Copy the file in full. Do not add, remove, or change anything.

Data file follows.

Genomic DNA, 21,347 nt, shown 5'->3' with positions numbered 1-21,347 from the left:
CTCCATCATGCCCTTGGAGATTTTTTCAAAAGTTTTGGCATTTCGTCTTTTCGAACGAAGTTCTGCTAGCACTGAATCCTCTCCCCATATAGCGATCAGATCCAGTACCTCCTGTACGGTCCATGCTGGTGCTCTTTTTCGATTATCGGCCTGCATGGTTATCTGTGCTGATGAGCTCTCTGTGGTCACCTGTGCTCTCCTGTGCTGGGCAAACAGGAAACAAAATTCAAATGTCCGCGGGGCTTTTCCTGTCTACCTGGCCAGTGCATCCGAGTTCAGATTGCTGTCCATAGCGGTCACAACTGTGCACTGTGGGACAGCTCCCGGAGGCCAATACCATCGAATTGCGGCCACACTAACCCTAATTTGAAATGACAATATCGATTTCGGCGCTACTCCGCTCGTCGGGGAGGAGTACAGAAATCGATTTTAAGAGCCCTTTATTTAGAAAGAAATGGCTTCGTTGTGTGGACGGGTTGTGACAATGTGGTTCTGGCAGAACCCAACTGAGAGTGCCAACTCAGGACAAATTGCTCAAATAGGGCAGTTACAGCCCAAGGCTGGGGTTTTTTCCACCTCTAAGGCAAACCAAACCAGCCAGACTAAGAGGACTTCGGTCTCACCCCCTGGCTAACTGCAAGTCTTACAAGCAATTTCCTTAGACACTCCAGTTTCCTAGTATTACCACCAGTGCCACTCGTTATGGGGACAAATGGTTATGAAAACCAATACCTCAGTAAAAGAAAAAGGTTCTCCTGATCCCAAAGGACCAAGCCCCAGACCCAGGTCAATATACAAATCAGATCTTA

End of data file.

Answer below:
Genomic DNA, 21,347 nt, shown 5'->3' with positions numbered 1-21,347 from the left:
CTCCATCATGCCCTTGGAGATTTTTTCAAAAGTTTTGGCATTTCGTCTTTTCGAACGAAGTTCTGCTAGCACTGAATCCTCTCCCCATATAGCGATCAGATCCAGTACCTCCTGTACGGTCCATGCTGGTGCTCTTTTTCGATTATCGGCCTGCATGGTTATCTGTGCTGATGAGCTCTCTGTGGTCACCTGTGCTCTCCTGTGCTGGGCAAACAGGAAACAAAATTCAAATGTCCGCGGGGCTTTTCCTGTCTACCTGGCCAGTGCATCCGAGTTCAGATTGCTGTCCATAGCGGTCACAACTGTGCACTGTGGGACAGCTCCCGGAGGCCAATACCATCGAATTGCGGCCACACTAACCCTAATTTGAAATGACAATATCGATTTCGGCGCTACTCCGCTCGTCGGGGAGGAGTACAGAAATCGATTTTAAGAGCCCTTTATTTAGAAAGAAATGGCTTCGTTGTGTGGACGGGTTGTGACAATGTGGTTCTGGCAGAACCCAACTGAGAGTGCCAACTCAGGACAAATTGCTCAAATAGGGCAGTTACAGCCCAAGGCTGGGGTTTTTTCCACCTCTAAGGCAAACCAAACCAGCCAGACTAAGAGGACTTCGGTCTCACCCCCTGGCTAACTGCAAGTCTTACAAGCAATTTCCTTAGACACTCCAGTTTCCTAGTATTACCACCAGTGCCACTCGTTATGGGGACAAATGGTTATGAAAACCAATACCTCAGTAAAAGAAAAAGGTTCTCCTGATCCCAAAGGACCAAGCCCCAGACCCAGGTCAATATACAAATCAGATCTTA